Debugging typos

Posted on:March 06 2008

I really want to bang my head against something when I spent an hour debugging a problem again and found it to be a simple typo. For example, I found the problem in the following code (not originally C++ but translated to C it would look like this). It simply should count the numbers of bits set in a value:

value = some value where we want to count the number of bits set in it.
testBit = 0x1;
bitsSet = 0;
for (int i=0; i<16; ++i)
{
  if (value & testBit)
    bitsSet += 1;
  testBit << 1;
}

See the problem? Yep, it's the last line. Instead of 'testBit << 1;', it should read 'testBit = testBit << 1;'. Argh. Too bad the compiler didn't write a warning, because that line doesn't actually make sense at all, in any case.





Comments:


I prefer to always use braces around my conditional and iteration statements. For me it's easier to read, even though it takes a bit more space.

The compiler may optimize it to the same thing, but why didn't you use the pre-increment operator on bitsSet like you did with the loop iterator i?

I actually got this as a question during a Google interview: What is the fastest way to count the number of bits set in, for example, an int?
Michael
Quote
2008-03-06 19:22:00


Maybe increasing the warning level of your compiler would have helped ;)
Sylence
Quote
2008-03-06 19:25:00


And the utter irony is that a C compiler, with the right options at least, could warn you about that

With a file bug.c
======================================
int main()
{
int value = 10;
int testBit = 0x1;
int bitsSet = 0;
for (int i=0; i<16; ++i)
{
if (value & testBit)
bitsSet += 1;
testBit << 1;
}
return 0;
}
========================================

the compiler output I get is
james@Electron:~/temp$ gcc -Wall -pedantic -std=c99 bug.c
bug.c: In function ‘main’:
bug.c:10: warning: statement with no effect
james@Electron:~/temp$
Electron
Quote
2008-03-06 19:27:00


Hmm, your blog seems to want to truncate my comment. Regardless, if I compile what you have as C code, my compiler output is

james@Electron:~/temp$ gcc -Wall -pedantic -std=c99 bug.c
bug.c: In function ‘main’:
bug.c:10: warning: statement with no effect
Electron
Quote
2008-03-06 19:31:00


>>>Argh. Too bad the compiler didn't write a warning

Before you complain about the compiler try to not disable any warnings with pragmas and/or keep your compiler warning level too low:

GCC -Wall produces:
test.cpp:14: warning: statement has no effect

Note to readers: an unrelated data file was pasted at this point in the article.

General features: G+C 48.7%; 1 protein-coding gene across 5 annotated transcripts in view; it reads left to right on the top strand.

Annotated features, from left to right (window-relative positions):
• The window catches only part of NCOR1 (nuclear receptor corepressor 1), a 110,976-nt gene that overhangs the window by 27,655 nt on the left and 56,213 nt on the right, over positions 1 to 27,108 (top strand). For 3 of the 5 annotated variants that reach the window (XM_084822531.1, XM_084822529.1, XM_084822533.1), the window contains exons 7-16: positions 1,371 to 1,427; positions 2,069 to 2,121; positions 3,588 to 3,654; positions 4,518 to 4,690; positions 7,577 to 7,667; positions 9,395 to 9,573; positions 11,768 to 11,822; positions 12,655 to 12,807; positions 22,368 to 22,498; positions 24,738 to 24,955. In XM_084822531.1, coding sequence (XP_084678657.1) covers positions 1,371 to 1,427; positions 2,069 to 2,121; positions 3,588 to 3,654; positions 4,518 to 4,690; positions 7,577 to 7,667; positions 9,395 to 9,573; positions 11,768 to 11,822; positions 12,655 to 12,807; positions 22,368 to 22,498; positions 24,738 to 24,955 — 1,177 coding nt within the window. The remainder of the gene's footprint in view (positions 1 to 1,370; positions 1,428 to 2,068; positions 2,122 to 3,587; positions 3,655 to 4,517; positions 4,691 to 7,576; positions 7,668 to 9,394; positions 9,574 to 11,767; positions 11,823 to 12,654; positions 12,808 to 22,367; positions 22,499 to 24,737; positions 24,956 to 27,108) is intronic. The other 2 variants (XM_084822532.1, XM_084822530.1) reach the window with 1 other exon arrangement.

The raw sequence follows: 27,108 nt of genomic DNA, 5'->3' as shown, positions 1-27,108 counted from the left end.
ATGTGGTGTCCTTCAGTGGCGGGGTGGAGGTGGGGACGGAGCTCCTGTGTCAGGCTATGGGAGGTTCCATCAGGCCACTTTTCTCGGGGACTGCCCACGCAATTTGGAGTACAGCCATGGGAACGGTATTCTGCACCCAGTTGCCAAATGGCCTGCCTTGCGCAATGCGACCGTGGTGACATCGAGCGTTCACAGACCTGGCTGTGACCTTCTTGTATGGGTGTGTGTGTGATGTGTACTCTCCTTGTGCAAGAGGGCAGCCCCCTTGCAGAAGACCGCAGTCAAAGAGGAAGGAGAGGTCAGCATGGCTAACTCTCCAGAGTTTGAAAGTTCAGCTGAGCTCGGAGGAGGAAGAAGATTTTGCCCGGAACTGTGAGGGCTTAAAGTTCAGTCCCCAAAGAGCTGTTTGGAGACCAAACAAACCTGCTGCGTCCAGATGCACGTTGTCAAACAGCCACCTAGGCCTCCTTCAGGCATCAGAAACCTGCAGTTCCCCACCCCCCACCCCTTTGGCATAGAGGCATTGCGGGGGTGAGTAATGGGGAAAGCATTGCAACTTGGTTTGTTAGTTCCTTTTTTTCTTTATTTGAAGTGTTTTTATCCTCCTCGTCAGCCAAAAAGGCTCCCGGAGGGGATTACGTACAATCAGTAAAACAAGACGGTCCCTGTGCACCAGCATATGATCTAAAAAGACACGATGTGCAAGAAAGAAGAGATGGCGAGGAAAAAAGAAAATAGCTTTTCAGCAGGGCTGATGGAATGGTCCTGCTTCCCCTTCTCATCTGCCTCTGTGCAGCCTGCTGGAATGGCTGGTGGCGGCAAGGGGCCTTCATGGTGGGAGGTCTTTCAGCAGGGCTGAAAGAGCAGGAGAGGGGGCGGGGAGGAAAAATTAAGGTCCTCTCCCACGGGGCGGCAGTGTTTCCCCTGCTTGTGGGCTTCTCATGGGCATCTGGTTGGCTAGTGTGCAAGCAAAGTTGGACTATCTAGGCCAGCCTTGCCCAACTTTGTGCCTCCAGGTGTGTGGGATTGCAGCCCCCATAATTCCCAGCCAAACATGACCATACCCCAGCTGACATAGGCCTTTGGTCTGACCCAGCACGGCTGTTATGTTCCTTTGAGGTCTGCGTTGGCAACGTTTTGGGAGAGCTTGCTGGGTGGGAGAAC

MSVC /W3 (warning level 3) produces:
test.cpp(14) : warning C4552: '<<' : operator has no effect; expected operator with side-effect

Also if you install VistaSDK you get MSVC compiler that has static analysis option (/analyze).

It's so typical for game developers to disable all warnings with pragmas, lower the warning level to 1, don't treat warnings as errors (msvc /WX or gcc -Werror), and then whine how C++ causes too many bugs. ;)
BKLA
Quote
2008-03-06 20:32:00


MSVC /W3 (warning level 3) produces:
test.cpp(14) : warning C4552: '<<' : operator has no effect; expected operator with side-effect

Also if you install VistaSDK you get MSVC compiler that has static analysis option (/analyze).
BKLA
Quote
2008-03-06 20:33:00


Petty coding mistakes are those which take the most times to debug. I always end thinking: What, it was just that ?
Hervé
Quote
2008-03-07 01:02:00


I sense your lack of faith disturbing! Looks like you made some between-the-lines comment about... ¿Java?

Uhm.
Alejo
Quote
2008-03-07 01:59:00


// or
testBit<<=1;
Joilnen
Quote
2008-03-07 15:49:00


yes, the original language the problem occurred was ActionScript, and that compiler won't report problems like this :)
niko
Quote
2008-03-07 15:56:00


// or
testBit<<=1;
Joilnen
Quote
2008-03-07 16:10:00


There's a fundamentally different way to count the number of set bits, without using branches. It goes something like this:

value = (value & 0x5555) + ((value & 0xAAAA) >> 1);
value = (value & 0x3333) + ((value & 0xCCCC) >> 2);
value = (value & 0x0F0F) + ((value & 0xF0F0) >> 4);
value = (value & 0x00FF) + ((value & 0xFF00) >> 8);

Depending on the system details (branch overhead etc.), this can be significantly faster. And it looks way cooler, too ;)
nh
Quote
2008-03-16 13:35:00


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